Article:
Upon initiating our process with EmcArt’s Innovation Lab, it was necessary to first articulate prominent challenge(s) to then convene a diverse group of individuals and members of different organizations from around the country in the form of an Advisory Working Group. Together with EmcArt’s Facilitator and NALAC staff, members of the Advisory Working Group met to identify these markers of change, to question any underlying or corresponding assumptions, and to chart a course of inquiry and research to address those issues. Soon after, the Advisory Working Group met to review consequent findings and recommended specific exploratory work to launch a broader community campaign –a pilot campaign modeled on localized advocacy efforts, such as organizational satellites or pods, and very much chartered on forms of inclusivity and belonging. The sequence of our process then brought forth and convened an Innovation Team to plan an adaptive response to and a concise strategy for our complex challenge(s). The Team itself consisted of a diverse group whose participants represented an intergenerational, multidisciplinary, intercultural, multi-gendered, and geographically diverse social body.


As a result of this inquisitive and collaborative process, our Innovation Team arrived at a crucial temporary strategy to explore and test: the activation of two regionally-allied NALAC Pods to co-design and generate forms of local activity, networking, resourcing, messaging, advocacy and peer to peer mentoring. The idea is to intentionally activate, help train, and resource already existing NALAC regional networks undergoing different stages of development. This, in turn, may better amplify NALAC’s ongoing efforts in empowering the overall field, broaden communication between different communities, and foster support for Latina/o artistic and cultural production. The spirit of this approach holds that our greatest shared resources as a field of artists, arts administrators, and cultural practitioners are the human relationships and networks that have evolved through careful and intentional cultivation. In short, the maturity and resonance of meaningful relationships built for over 26 years indeed positions the greater NALAC base itself to further mobilize independently and collaborative, with an ethics of reciprocity at the forefront.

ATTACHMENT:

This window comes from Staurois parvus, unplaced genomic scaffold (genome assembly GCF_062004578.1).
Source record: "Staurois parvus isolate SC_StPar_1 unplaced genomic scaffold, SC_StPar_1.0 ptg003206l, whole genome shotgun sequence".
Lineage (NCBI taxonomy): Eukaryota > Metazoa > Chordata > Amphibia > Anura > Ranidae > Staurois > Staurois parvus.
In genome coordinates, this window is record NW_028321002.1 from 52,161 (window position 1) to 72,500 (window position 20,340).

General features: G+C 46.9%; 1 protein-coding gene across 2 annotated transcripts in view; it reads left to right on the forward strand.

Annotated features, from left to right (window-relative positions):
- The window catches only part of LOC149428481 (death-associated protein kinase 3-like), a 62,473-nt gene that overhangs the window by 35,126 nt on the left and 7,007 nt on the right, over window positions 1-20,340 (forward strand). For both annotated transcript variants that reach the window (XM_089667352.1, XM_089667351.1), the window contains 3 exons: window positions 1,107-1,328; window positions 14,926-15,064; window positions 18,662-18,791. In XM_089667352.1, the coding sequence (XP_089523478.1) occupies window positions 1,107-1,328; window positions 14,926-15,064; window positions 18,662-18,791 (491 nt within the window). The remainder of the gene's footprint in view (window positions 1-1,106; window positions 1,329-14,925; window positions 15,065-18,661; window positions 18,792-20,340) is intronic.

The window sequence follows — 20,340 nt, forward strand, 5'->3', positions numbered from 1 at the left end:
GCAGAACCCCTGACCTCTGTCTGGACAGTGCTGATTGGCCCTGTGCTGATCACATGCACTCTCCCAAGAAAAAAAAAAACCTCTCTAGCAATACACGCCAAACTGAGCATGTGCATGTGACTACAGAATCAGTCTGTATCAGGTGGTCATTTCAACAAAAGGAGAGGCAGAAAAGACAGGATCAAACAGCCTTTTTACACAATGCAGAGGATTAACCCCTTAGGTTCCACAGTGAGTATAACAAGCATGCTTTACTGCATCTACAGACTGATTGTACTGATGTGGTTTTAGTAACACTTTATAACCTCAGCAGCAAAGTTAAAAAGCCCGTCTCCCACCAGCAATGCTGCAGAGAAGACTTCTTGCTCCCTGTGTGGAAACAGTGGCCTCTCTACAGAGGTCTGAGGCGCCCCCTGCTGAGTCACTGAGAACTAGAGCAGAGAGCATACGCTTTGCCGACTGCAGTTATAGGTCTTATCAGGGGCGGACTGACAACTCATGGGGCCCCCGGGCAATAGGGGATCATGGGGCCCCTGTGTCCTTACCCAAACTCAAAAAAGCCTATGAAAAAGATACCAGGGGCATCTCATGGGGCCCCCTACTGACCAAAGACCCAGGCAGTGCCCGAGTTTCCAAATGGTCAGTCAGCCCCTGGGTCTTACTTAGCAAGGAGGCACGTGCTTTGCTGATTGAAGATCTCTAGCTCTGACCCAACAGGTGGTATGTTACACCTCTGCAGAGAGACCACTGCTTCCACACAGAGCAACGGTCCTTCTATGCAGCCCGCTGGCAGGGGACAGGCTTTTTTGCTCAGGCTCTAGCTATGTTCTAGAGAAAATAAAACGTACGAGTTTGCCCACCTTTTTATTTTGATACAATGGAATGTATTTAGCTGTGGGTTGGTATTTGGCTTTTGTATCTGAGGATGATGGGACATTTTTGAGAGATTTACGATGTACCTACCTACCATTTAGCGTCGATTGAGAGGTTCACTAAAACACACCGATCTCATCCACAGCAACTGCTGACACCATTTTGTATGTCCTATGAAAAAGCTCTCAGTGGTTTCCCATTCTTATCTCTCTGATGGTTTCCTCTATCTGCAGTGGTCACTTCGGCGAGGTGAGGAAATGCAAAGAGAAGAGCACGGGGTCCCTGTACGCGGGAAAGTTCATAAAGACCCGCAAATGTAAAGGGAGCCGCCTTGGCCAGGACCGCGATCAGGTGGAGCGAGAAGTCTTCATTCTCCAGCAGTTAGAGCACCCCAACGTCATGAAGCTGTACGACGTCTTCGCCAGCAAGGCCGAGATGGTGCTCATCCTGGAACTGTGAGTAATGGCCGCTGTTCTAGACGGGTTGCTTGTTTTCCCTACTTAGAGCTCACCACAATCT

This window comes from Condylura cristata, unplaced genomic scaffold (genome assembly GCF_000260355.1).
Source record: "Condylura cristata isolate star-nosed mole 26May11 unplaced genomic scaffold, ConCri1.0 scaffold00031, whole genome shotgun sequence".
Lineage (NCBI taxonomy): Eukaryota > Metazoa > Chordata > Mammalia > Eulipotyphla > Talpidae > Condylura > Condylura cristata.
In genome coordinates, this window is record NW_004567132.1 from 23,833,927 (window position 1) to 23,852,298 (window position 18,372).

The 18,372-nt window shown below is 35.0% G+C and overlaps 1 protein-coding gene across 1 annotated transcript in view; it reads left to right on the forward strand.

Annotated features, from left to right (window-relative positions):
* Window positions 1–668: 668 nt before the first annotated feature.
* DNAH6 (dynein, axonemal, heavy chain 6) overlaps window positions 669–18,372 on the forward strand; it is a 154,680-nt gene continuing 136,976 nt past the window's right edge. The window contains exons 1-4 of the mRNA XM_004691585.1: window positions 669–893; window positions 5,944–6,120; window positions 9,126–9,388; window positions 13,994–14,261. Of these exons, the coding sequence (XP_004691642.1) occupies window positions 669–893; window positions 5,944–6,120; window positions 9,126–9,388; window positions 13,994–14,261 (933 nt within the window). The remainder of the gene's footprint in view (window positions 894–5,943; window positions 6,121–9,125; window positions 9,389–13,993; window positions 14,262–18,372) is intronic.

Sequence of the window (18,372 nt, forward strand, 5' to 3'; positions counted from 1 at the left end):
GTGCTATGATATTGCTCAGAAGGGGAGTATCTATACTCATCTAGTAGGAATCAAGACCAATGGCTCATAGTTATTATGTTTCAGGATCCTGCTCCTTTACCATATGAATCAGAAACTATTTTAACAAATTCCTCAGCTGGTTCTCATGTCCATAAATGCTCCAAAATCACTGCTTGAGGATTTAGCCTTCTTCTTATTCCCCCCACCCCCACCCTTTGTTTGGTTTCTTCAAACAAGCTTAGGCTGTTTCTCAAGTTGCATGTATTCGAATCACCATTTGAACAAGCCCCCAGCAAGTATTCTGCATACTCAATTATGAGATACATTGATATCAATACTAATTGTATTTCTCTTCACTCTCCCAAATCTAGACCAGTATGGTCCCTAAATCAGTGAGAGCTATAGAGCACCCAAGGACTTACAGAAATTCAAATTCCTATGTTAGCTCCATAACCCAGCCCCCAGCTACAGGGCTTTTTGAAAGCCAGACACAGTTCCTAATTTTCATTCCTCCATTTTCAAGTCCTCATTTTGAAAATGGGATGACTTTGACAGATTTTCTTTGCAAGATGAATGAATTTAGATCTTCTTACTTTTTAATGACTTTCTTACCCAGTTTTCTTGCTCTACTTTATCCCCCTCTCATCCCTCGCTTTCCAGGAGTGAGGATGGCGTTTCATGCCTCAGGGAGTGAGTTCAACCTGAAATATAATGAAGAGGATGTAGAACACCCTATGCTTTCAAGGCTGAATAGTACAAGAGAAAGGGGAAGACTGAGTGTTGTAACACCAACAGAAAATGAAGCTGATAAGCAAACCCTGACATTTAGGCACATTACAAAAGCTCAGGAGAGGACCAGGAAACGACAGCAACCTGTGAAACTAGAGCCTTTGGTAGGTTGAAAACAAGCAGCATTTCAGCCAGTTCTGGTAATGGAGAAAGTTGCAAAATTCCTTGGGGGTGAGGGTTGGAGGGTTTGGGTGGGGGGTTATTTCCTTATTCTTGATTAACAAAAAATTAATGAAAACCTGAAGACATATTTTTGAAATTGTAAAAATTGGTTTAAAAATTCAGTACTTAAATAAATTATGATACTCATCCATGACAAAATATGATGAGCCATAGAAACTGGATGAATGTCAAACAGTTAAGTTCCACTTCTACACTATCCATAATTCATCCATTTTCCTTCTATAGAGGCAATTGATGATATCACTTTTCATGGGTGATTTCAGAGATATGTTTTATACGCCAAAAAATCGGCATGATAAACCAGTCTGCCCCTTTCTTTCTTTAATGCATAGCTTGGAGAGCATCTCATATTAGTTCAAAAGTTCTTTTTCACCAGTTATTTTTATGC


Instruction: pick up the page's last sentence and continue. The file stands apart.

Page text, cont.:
But what is a pod and why does it matter? Well, we could see them in two ways, both of which help inform and sustain each other. At a level of thinking, organizations –like organisms- have a tendency to arrange themselves in the form of a network, that is, as a set of different points that are connected around shared ideas or shared goals or even shared obstacles despite the fact that these points may each be in a very different location or region. This connection (connectedness) between each of the different points allows mainly for communication, which no longer requires being part of a cumbersome infrastructure or relies on cost-prohibitive engineering and so it’s become a bit more liquid. Once a point belongs to a bigger network of communication, it’s able to interact with other points through the exchange of ideas and information: movement-building. The term “pod” is just a name for an interactive point of said creative network.


We’re all completely familiar with the overt importance of network-building as a practice through which we create and nurture personal relationships that are generally based on shared professional affinities or projects, disciplines, and causes that each individual is engaged with. Yet what happens if we rotate our perspective a little so that we’re able to see the purpose of interpersonal networking as a way of bringing our many ideas together so they can network with each other? The function of that very interaction between different people is to create a platform where our own thoughts and perspectives get to network.


The second way to look at pod structures would be like a set of stations on a dial. This view suggests each station is a member of an overall spectrum or environment that not only helps make each individual station possible in some way but also provides an interface that lets us come into contact with or reach that station/pod. This is important because belonging to a bigger spectrum which includes the activities of other pods doesn’t dictate, micro-manage, or diminish the specific autonomy of any one pod. So let’s consider a couple of examples that are part of this social experiment.



Testing Pilots: Platforms for Dialogue & Innovation